Surprised by Arabic

At its largest extent, the Roman Empire surrounded Middle Earth, literally “The Mediterranean.”



In the parlance of social media, the Romans SHOUTED all their written words — minuscules would not arrive to soften the literal commotion until the 7th Century. Latin seems suited for chiseling into stone, mostly with straight lines that run from left to right. It’s not easy to curve while chiseling your way along a flat rock-face. A glance at the English alphabet reveals that individual letters also run from left to right, letters such as B D E F K L P R

The letter “J” is quite the exception. It’s one reason that some school children do this:


That letter never appears in Roman imperial inscriptions, nor did U, nor did W.

K, Y and Z were adopted to accommodate Greek vocabulary. They are not the Etruscan uttering way. Nay, they ain’t.

Let’s look at a language that appeals to my left-handedness. It’s quite a relief to see my writing as I write. Arabic was not designed with a chisel in mind. The language begins with cursive in mind, not a bland sequence of letters imprisoned within imaginary boxes, then proclaimed “words.”

My last post looked at a procrustean camel, an animal led to the eye of a needle by dint of faulty translation. Why are mistranslations carved into stone? Do not allow your metaphors to become stilted, clunky, confusing and hackneyed. That’s what I say.

Well, Arabic comes equipped with a J-sound. In fact, it’s standard equipment. However, the language does not permit a “P” letter, so please apply a “B” for words like Paris: call it Baris and learn to live with it. Palestine never needed a “P” because that name is an imposition anyway: they are the Philistines. Arabic comes equipped with an “F” sound.



25+ Arabic Alphabet Letters


Instead of imaginary boxes, Arabic allows for up to four ways to write each letter of the alphabet. Learners of this language and readers of the Qur’an receive the gift of ten diacritical marks to aid the learning process in a clean and coherent manner. Should you ever decide to tackle Arabic, this is handy indeed. Those marks reveal the sound one millimeter at a time; however, once you become comfortable and confident with the words you can dispense with diacriticals altogether — you’ll recognize the pattern and you won’t need the training wheels.

Returning to the Romans for a moment: would you ever wish to return to Roman numerals once you’ve learned the efficacy of Arabic numerals? The word “cipher” in English is from the Arabic word for “zero”:صفر

Here is a tip for my readers who consider learning German or Arabic: if you can pronounce Cincinnati you can pronounce  صفر (sifr). Just pedanting.

Learning languages removes artificial separations between cultures and lifestyles. Those separations take the form of borders, walls and prejudice. In their stead you acquire perspectives that remove each border, wall and prejudice. They serve the minions of geopolitical advantage and the clarion to endless war, endless confusion and endless imprisonment. Producing propaganda is criminal activity. Always. Whatever your intention.

And go vegan while you’re at it. No sentient being benefits by closing the book on the Anthropocene 🙂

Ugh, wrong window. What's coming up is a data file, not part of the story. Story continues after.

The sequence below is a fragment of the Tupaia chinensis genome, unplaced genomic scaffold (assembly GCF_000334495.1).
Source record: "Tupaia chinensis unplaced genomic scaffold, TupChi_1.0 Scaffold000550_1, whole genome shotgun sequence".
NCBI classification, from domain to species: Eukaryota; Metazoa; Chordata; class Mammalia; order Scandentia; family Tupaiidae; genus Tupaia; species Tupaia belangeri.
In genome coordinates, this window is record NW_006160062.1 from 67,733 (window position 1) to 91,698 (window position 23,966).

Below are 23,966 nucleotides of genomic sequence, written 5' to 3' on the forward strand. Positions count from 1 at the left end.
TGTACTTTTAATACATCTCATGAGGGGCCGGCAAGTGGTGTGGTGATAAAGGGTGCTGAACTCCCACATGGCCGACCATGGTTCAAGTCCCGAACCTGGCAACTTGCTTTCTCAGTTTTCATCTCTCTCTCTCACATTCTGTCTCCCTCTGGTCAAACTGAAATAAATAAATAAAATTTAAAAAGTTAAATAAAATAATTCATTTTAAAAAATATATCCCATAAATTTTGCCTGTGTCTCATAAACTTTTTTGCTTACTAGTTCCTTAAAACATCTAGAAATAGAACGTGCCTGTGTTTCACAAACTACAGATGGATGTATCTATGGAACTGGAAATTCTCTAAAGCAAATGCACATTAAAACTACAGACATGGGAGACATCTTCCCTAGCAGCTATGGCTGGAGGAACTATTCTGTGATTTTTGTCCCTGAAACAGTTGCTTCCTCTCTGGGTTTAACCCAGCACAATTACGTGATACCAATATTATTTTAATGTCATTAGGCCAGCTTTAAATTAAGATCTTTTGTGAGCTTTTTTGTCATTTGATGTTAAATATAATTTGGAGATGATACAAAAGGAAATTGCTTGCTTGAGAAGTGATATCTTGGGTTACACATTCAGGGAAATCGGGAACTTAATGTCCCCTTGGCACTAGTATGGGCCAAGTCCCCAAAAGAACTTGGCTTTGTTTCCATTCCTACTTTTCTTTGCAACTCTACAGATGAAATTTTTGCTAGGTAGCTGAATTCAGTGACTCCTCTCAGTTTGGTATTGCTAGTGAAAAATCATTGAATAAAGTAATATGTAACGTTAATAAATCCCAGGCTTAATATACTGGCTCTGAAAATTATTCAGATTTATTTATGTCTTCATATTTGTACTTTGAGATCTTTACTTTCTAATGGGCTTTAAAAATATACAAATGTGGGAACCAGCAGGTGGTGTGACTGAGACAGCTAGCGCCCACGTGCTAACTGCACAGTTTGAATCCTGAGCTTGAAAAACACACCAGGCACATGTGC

Thanks for reading.

Author: Bill Ziegler

I am a former resident of Delhi Township. These are memories of my life and times in that community during the 1950s and 1960s. A time capsule.

4 thoughts on “Surprised by Arabic”

  1. I also think it would serve everybody, if we learned more foreign languages, especially during childhood. Children have such curiosity about and capacity for new words, and it would help dispel prejudice about different cultures (maybe only in an ideal world, but it is worth a try!).

    Liked by 2 people

    1. Hallo Tanja, Thank you for the kind response and for your insight. My years as an exchange student in Germany (Giessen) were formative and valuable. It was also a humbling process to discover how it reduces so many barriers to understanding — not merely in an ideal world, but on the only planet we’ll ever share.

      Liked by 1 person

  2. Palestina was the name given by the Romans to the land already inhabited by the Hebrews because they dared revolt against Rome. What you call Palestine today is a collection of families each inhabiting a specific town. From their names you can tell where they come from, usually Egypt and greater Syria. As for the Egyptians well only 20% of the Hebrews left Egypt which is around 600,000 people or families. The reason there are so many similarities between Arab and Jewish culture is because Mohamed wanted to get the Jews to convert to the new religion in Medina. Refusing to do so got them all killed. What is amazing the Hebrews survived until today and now once again govern this part of the Middle Earth.

    Liked by 1 person

  3. Hello Michael, Thank you for the information and for the perspective you provide, even when I disagree. A free-flowing exchange of perspectives based on verifiable facts seems the only way forward. Misinformation and disinformation move around this tiny planet at a pace and volume never contemplated at the wane of the 20th Century. Lisa and I have been watching the science fiction series created in the 1970’s that contemplated an analog existence on a moon colony a couple decades into the future, complete with an advanced computer that issued output on paper tapes and cards 🙂


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